Dog’s Movie House: “The Maze Runner: The Scorch Trials” Enjoyable For Fans But Not As Fresh As Its Predecessor!

 

 

Howdy Folks!  It’s The Kendog!

Dylan O'Brien In "The Maze Runner: The Scorch Trials"

Dylan O’Brien In “The Maze Runner: The Scorch Trials”

 

 

 

I found myself pleasantly surprised by last year’s “The Maze Runner.”  It was a more refreshing take on the Young Adult sub-genre of films, with its intensity, focus, and energy.  As the first of a proposed trilogy, I found myself eager to take the next step, following Thomas (the returning Dylan O’Brian) and the other escapees of The Glade and The Maze into further adventures.  Alas, “The Scorch Trials” while featuring decent performances and some energetic set pieces, lacks the original feel of the first film, instead choosing to imitate other superior films, a result that dilutes “The Scorch Trials” into only a passable time waster. 

 

 

 

 

“The Scorch Trials” picks up where “The Maze Runner” leaves off, so if you haven’t seen the first film, you’re gonna be lost.  Thomas (Dylan O’Brian) and his friends have escaped the maze from the first film and before they can even stretch their legs, the group is whisked off to a facility presided over by a somewhat shady fellow named Janson (Aiden Gillen from “Game Of Thrones”).  Janson informs everyone that this place is a safe haven and soon everyone will be whisked away to a safe zone far from the evil clutches of WCKD (pronounced “Wicked” the evil corporation from the first film that created the maze.).   Of course everything is not what it seems and Thomas and the others soon find that WCKD is closer then they think, forcing them to flee into the desert wasteland known as “The Scorch.”  There they find danger at every turn as they search for salvation in the form a rebel group called The Right Arm.

 

 

 

 

 

I suspect that if you are a fan of the series “The Scorch Trials’ will be right up your alley.  The characters are still well acted (if a little underwritten) and the story moves forward at a nice clip courtesy of returning director Wes Ball.  The effects work is solid and there are a couple of memorable action set pieces that rival the ones in the previous film.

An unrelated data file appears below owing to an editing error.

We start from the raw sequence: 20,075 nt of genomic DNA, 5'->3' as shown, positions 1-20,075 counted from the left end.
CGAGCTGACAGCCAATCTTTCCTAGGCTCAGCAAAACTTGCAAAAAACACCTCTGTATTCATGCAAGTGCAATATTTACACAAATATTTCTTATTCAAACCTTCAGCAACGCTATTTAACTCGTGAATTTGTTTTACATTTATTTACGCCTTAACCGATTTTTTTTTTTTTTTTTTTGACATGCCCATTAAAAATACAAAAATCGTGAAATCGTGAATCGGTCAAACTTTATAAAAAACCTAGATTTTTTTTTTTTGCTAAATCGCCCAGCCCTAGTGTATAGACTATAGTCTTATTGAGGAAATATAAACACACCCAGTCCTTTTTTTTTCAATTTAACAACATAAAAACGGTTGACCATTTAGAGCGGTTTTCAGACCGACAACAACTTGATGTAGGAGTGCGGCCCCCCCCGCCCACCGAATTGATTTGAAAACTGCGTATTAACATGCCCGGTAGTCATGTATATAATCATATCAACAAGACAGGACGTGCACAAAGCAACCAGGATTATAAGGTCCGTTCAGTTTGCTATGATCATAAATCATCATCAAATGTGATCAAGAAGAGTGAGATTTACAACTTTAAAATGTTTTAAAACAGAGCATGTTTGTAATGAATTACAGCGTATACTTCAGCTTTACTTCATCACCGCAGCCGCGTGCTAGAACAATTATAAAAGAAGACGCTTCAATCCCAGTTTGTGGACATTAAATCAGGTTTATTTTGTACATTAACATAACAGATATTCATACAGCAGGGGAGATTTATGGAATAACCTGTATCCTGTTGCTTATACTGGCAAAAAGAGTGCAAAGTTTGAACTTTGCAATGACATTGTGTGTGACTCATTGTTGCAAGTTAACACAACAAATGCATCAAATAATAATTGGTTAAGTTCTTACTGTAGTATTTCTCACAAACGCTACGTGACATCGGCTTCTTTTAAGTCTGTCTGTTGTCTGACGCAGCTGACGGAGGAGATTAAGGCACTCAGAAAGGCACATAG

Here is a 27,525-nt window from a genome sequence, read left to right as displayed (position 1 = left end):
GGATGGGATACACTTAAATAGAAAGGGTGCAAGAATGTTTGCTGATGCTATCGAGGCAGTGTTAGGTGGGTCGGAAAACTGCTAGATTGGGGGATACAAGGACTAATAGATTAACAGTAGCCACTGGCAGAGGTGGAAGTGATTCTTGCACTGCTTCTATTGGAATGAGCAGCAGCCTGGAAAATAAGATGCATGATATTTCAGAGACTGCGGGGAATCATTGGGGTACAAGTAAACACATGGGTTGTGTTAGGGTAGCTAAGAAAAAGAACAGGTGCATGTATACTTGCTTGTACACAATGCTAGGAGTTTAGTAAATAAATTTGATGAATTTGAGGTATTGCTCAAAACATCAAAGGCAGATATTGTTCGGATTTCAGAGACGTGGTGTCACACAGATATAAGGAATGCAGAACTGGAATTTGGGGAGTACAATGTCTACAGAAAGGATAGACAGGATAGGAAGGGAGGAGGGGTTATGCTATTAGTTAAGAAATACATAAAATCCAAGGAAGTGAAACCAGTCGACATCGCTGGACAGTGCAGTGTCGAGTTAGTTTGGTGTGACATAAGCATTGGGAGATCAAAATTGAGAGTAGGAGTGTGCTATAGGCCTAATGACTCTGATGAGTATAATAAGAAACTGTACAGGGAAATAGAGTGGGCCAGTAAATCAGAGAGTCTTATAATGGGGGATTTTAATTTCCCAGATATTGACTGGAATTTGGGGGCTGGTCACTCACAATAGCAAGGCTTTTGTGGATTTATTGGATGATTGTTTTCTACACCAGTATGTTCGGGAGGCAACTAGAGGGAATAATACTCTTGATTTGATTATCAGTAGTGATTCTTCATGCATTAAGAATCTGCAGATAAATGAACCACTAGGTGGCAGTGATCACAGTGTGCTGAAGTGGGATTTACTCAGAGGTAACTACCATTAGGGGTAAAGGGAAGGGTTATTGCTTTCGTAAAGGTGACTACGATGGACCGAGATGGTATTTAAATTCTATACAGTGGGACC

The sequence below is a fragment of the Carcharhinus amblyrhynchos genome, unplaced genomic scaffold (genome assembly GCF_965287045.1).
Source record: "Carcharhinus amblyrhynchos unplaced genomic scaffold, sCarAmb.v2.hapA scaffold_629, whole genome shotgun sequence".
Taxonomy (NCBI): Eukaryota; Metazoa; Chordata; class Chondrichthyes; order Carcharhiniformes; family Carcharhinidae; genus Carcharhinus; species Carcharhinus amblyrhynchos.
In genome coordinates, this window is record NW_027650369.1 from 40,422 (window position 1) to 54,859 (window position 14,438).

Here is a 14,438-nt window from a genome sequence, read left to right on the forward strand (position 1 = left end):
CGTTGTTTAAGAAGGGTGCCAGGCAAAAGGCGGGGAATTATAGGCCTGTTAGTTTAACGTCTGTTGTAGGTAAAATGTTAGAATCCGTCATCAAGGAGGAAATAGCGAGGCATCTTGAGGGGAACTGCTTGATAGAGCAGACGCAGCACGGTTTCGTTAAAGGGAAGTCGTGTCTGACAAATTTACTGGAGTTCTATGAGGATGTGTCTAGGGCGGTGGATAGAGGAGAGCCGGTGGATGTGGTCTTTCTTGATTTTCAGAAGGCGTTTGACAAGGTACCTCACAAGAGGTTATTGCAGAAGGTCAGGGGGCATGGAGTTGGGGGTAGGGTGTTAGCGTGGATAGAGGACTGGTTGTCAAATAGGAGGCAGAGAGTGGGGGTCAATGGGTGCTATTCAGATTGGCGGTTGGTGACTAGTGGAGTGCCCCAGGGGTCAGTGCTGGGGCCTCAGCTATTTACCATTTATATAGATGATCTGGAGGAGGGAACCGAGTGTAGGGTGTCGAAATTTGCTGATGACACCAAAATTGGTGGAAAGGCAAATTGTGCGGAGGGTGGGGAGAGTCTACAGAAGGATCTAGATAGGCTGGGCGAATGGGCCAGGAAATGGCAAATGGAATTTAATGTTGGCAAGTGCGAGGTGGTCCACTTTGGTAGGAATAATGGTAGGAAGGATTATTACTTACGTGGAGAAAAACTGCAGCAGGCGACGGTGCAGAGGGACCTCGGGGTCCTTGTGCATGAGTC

The problem I had with “The Scorch Trials” came from the lack of originality found in the story itself.  One of the delights of “The Maze Runner” came in the form of the maze and the Glade and the uniqueness of the overall situation.  The setting is what separated “The Maze Runner” from other young adult fair such as “The Hunger Games” and “Divergent.”  In the case of “The Scorch Trials” we leave the maze and find ourselves right smack in the middle of a fairly ordinary, if slickly produced, post apocalyptic story, consisting of our heroes running from both WCKD and the dangers of the scorch, all of which seem to be lifted from better films of its type.

 

 

 

 

 

 

For example, those infected with the world destroying virus known as “The Flare” are almost pixel for pixel the same zombies from “World War Z,” right down to the guttural snapping sounds they make.  There’s an action scene involving cracking glass that is almost shot-for-shot the same as the trailer sequence involving Julianne Moore in the second Jurassic Park Film.  The transports for WCKD look suspiciously like the flying Hunter/Killer machines from the Terminator films.  And so on and so forth.

 

 

 

 

 

 

None of this would matter if the characters or the story were as compelling as they needed to be.  “The Scorch Trials” suffers from a sense of sameness, a narrative deja vu that the script (by T.S. Nowlin from James Dashner’s novel) can’t seem to shake. There is a nice diversion involving a group of smugglers led by the always entertaining Giancarlo Esposito (Gus from “Breaking Bad”) and a nice performance by Rosa Salazar as Esposito’s “daughter” Brenda.  But overall the characters feel undercooked in service to a paint-by-the-numbers plot that includes the obligatory cliffhanger ending.  By the time that came I didn’t care enough to be disappointed the story had abruptly ended.

 

 

 

 

That said, “The Scorch Trials” isn’t awful, just disappointing in comparison to the first movie.  It’s nice to see veterans like Barry Pepper, Lily Taylor and Patricia Clarkson in genre fare, but their appearances are little more than just extended cameos.  Perhaps the final chapter will round things out in a rousing, logical, and entertaining manner, but as it stands, “The Scorch Trials” serves as nothing more than a mildly entertaining time waster.  2 1/2 Out Of 5 On Kendog’s Barkometer!  So Sayeth The Kendog!

 

 

“The Maze Runner: The Scorch Trials” is Rated PG-13 for extended sequences of violence and action, some thematic elements, substance use and language

 

 

 

 

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